SAN ANTONIO - Witnesses called it an inferno. A Northwest Side home bursts into flames after a speeding car severs a gas line. Two people are found dead in the smoldering wreckage.
Police are still trying to confirm the identity of the woman who was driving the car.
The other person killed was an elderly man who was asleep in the home. Relatives frantically tried to get him out, but the heat and flames were too much.
The family of 88-year-old John Cardenas finds it hard to understand how one car could cause so much destruction. Early Sunday morning it jumped the curb, barreled through the front yard, went through a brick wall and then deep into the house. Along the way, the red Ford Mustang clipped a gas line that triggered an intense fire.
A neighbor's home security camera caught a glimpse of the Mustang’s headlights as it raced up Timberhill Drive. Moments later the terrifying impact igniting a raging fire fueled by natural gas. Firefighters arrived to find the house fully engulfed in flames and the gas line still burning like a giant blow torch.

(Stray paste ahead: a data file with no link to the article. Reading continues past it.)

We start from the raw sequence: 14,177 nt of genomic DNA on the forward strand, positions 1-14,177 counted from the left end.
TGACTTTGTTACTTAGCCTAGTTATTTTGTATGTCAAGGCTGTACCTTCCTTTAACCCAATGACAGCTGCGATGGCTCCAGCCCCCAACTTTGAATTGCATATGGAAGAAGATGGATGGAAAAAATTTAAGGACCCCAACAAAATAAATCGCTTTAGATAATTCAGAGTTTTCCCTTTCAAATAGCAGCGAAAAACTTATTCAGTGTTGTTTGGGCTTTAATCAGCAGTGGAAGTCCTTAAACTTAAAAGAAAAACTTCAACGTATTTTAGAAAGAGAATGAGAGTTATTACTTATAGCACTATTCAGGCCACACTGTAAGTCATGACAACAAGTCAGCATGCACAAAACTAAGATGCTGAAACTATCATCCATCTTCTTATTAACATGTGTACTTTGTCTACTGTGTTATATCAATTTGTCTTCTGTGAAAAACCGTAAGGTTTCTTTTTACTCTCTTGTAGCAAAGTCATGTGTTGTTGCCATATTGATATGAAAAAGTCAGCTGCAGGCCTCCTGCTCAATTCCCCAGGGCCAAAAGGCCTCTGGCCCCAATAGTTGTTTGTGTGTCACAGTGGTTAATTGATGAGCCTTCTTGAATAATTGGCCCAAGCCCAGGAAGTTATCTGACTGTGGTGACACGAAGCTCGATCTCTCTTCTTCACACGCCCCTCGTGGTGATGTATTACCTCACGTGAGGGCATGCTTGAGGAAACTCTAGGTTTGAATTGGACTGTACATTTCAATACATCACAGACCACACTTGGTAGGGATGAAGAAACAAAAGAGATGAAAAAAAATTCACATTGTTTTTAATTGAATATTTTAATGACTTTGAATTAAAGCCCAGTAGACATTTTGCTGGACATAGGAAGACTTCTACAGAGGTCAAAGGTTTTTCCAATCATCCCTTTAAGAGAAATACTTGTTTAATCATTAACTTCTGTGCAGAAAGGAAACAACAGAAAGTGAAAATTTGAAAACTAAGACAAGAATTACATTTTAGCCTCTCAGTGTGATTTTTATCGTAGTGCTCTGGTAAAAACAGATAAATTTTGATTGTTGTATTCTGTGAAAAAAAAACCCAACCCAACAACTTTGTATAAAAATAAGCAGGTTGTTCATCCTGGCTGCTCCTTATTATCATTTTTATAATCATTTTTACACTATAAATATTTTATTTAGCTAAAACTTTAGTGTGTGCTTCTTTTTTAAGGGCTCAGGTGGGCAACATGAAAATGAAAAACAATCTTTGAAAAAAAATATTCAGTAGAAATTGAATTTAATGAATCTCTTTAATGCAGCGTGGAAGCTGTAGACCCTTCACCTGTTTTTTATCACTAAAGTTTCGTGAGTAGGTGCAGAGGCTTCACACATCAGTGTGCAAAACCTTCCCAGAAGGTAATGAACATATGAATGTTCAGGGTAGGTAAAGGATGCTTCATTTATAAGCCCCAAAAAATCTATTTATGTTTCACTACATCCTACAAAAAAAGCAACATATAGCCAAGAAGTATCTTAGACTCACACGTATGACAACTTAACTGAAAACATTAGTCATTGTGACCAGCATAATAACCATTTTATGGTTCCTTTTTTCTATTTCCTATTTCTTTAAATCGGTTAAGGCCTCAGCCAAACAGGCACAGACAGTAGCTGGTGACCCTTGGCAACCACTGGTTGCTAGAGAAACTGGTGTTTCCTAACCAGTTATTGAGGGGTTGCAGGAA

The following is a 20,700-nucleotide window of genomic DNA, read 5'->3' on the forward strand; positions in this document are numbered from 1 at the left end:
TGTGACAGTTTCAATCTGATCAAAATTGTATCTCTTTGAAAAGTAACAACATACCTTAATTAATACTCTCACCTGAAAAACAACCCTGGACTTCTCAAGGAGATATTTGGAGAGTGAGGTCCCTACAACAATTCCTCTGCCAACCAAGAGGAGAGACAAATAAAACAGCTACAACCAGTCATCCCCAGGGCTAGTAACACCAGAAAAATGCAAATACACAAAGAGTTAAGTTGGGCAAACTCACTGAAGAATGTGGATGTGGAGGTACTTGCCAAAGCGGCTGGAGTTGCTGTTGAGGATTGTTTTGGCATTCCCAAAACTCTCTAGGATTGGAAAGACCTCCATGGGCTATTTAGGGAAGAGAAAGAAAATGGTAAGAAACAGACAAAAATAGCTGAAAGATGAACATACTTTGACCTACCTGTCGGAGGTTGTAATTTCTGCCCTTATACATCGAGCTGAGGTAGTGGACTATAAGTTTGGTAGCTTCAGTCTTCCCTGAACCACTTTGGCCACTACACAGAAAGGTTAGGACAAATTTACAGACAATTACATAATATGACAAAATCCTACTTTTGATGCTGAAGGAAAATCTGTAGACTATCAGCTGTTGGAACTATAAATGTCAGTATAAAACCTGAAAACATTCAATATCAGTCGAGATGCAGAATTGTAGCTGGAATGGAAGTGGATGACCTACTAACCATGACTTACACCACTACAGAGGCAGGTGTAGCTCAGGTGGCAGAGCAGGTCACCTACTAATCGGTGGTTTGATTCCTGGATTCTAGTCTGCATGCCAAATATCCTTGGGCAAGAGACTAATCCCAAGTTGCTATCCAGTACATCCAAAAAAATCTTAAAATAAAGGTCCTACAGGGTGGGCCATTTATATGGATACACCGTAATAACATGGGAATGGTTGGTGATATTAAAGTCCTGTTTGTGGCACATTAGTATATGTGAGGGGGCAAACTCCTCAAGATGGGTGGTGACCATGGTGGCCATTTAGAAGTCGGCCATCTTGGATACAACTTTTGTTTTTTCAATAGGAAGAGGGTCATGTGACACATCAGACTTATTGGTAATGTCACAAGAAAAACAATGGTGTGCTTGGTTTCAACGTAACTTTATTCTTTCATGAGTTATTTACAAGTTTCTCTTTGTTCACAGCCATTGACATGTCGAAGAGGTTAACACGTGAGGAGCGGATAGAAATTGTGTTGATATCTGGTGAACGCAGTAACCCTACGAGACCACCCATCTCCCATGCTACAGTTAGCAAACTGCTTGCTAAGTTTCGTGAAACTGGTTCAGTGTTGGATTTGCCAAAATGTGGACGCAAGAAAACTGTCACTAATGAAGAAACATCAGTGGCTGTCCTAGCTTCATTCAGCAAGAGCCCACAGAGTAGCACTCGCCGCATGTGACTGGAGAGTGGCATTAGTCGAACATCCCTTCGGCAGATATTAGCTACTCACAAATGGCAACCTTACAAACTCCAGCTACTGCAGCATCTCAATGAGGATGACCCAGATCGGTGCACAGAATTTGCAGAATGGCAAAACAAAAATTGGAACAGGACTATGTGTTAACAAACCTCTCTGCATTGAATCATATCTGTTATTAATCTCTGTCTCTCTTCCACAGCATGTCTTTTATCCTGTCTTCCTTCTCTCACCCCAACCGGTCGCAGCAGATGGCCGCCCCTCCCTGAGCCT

John Cardenas lived alone in the house, but his son lives right next door. He tried to get to his father through a window, but could not.
“I tried to get in there to look to see, but it wasn't happening. You couldn't do it there was too much smoke and too much heat,” the younger Cardenas told us.
Cardenas also leaves behind a daughter, Rita Gabriel, who is married to a local judge. She wonders whether the female driver of the Mustang was drunk, but police say they may never know.
“I would love to know how it could happen, that a car could come speeding through here like a rocket, like a missile, and destroy somebody's life so completely,” Gabriel told us.
John Cardenas was a retired electrical engineer who'd lived in the home since the 1970's. Friends and loved ones came by the home to comfort each other Monday.
The woman behind this tragedy remains a mystery. Someone found a charm still hanging from a singed car visor. It reads: “Your guardian angel is watching over you.”
Family members wonder if more speed bumps on Timberhill Drive would have helped, but there's no way of knowing. The car first jumped the curb about fifty yards from the house and knocked down a mailbox. None of that slowed her down.